Writing a novel is hard. Want to know how to find motivation to write even if all you want to do is curl up in a ball of blankets and sleep? Here’s how.

Let’s be real, even people who are the most passionate about their writing lack motivation to do so from time to time and that makes writing a novel harder than it already is. Hell, sometimes the last thing I want to do after a day of work (which is already writing from home) is to sit down and write a boring ass scene.

Sure, the scene is important, but it’s not always exciting to write. It’s not a fight scene. It’s not a love scene. Therefore, it’s not exactly exciting, motivating, or inspiring.

So how do you find motivation or inspiration when writing a novel when you really, really don’t feel like it? Through trial and error – and a very blunt, but logical person – I’ve figured out the secret to finding motivation to write.

But first, let’s talk about motivation as a whole.

writing a novel

What is Motivation?

I wish I had a very simple way to describe motivation – especially as a writer. I feel like it should be easy. But motivation can be many different things to different people.

Essentially, motivation is the driving force that makes you want to do stuff – like writing a novel.

It’s a force that makes it easy to do the work to get you closer to your goals. That’s the key here. Motivation makes working easier, which is why people love it so much.

When it comes to writing a novel, motivation helps us get a hell of a lot more done a hell of a lot faster. But how do you find it when the last thing you want to do is right, even if you love it?

How to Find Motivation When Writing a Novel

I’ve got the secret. Okay, it’s not really that big of a secret but it’s what I’ve discovered as the most helpful through my journey of writing a novel.

Ready for it?

Drum roll, please….

.

.

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You don’t.

That’s it! Motivation, in its traditional sense, isn’t what gets you through writing a novel. The motivation has to come from within you. You have to want it bad enough. There is no outside source you can go to in order to gain all the motivation and inspiration you need to write.

There is one thing that will make your writing a lot more regular and keep you writing more often and for longer.

It’s called a habit.

Finding Writing Inspiration

Instead of waiting for inspiration to hit you, you should sit down and write anyways. Your writing isn’t going to be shitty just because you don’t feel pumped as hell to write a scene – not if you’re a talented author, I mean.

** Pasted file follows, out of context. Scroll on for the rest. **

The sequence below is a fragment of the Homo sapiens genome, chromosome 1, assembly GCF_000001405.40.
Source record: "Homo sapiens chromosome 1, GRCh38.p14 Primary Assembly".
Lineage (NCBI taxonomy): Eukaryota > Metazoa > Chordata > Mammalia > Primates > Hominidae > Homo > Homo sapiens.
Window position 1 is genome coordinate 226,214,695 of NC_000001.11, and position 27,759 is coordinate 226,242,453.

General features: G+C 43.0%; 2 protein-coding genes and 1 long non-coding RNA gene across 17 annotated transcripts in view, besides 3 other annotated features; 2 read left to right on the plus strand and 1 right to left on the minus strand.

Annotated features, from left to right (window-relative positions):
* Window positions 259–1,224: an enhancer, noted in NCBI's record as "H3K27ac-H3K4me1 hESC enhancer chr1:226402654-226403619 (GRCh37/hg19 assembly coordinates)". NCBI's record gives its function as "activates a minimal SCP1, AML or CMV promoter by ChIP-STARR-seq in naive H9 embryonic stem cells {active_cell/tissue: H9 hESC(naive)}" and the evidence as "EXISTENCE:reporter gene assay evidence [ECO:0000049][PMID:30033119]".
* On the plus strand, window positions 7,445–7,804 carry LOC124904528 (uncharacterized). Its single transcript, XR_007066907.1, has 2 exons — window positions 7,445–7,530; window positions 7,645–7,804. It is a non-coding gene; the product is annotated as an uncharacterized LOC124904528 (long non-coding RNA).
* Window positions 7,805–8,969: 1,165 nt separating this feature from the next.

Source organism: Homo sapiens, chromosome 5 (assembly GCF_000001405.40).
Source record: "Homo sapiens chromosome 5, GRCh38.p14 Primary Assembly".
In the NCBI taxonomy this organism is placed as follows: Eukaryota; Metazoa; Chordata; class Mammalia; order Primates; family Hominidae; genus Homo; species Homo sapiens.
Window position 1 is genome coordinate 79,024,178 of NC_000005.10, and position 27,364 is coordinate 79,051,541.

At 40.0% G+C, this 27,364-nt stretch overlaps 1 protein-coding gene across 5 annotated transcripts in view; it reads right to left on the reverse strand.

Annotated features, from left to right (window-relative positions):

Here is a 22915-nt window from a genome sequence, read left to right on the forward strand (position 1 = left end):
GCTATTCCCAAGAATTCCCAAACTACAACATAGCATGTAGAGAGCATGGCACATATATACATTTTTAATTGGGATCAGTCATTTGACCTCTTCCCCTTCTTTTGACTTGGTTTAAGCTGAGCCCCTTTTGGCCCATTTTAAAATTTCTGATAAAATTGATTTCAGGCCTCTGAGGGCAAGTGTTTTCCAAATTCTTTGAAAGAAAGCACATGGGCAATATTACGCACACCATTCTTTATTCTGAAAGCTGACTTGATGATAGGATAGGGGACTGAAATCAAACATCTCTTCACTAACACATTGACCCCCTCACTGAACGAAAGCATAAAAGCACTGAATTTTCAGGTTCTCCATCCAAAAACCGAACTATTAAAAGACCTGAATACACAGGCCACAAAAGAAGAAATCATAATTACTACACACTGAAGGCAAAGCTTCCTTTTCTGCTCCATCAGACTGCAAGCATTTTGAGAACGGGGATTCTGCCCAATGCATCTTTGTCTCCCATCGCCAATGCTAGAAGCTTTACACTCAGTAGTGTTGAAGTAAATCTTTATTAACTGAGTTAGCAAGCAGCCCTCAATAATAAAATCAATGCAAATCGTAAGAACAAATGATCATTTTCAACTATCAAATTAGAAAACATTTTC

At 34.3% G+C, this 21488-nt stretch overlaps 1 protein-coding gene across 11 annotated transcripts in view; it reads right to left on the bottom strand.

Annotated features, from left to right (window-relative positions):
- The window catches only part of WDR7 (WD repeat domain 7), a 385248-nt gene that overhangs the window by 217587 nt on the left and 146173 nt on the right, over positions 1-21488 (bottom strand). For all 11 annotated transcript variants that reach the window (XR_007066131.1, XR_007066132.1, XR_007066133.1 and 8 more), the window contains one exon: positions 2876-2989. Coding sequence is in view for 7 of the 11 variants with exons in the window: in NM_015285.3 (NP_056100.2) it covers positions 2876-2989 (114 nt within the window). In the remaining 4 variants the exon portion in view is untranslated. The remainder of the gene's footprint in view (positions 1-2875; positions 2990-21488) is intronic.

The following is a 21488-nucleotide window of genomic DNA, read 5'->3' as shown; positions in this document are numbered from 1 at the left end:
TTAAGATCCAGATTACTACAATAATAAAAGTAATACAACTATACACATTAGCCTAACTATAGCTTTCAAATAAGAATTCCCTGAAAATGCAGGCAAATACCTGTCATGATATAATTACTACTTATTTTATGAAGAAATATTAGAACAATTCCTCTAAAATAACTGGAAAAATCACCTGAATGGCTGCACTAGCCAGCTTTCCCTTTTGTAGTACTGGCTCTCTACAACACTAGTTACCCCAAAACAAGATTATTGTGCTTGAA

Instead, try implementing these tips into your daily writing routine.

1. Make it a damn routine, to start.

That means doing it at the same time every single day for the same amount of time. No matter what, when you get home from school or work, sit down and write a scene before doing anything else (except for eating if you haven’t in a while).

Doing this sets you up for a habit.

You’ll get home and it’ll be natural for you to just write/edit a scene. You’ll feel weird if you don’t write.

2. Make yourself accountable.

Don’t just let the days go by without holding yourself accountable for not writing. You wanted to be an author, right? And you wanted to write that book.

You can hold yourself accountable in a lot of ways.

You can start a blog. Or you can write out a list to check off. Hell, you can even post it on Facebook. Any way you choose, having a system that holds you accountable will help when finding inspiration to write.

Nobody likes to fail and look like a loser, right? Right.

3. Set rewards.

If you write a scene a day, you get to go do that fun thing over the weekend that you’ve been wanting to do. If you don’t write every day, you have to sit in on the weekend and make up for that time.

Make different rewards for yourself so you’ll feel obligated to write so you can enjoy the other things you enjoy! There’s a reason the reward system has been around so long.

This is a great way to go about finding inspiration to write simply because we all love rewards! It makes our brains happy and it’ll make your fictional characters happy, too.

 

The motivation to write doesn’t come out of thin air. Some days you’ll feel inspired and other days you won’t even want to look at a computer screen. But if you make it a habit, you’ll do it no matter how you feel about it.

You don’t think brushing your teeth is joyful, do you? But you do it anyway because the long-term payouts are worth it. It’s the same when writing a novel.

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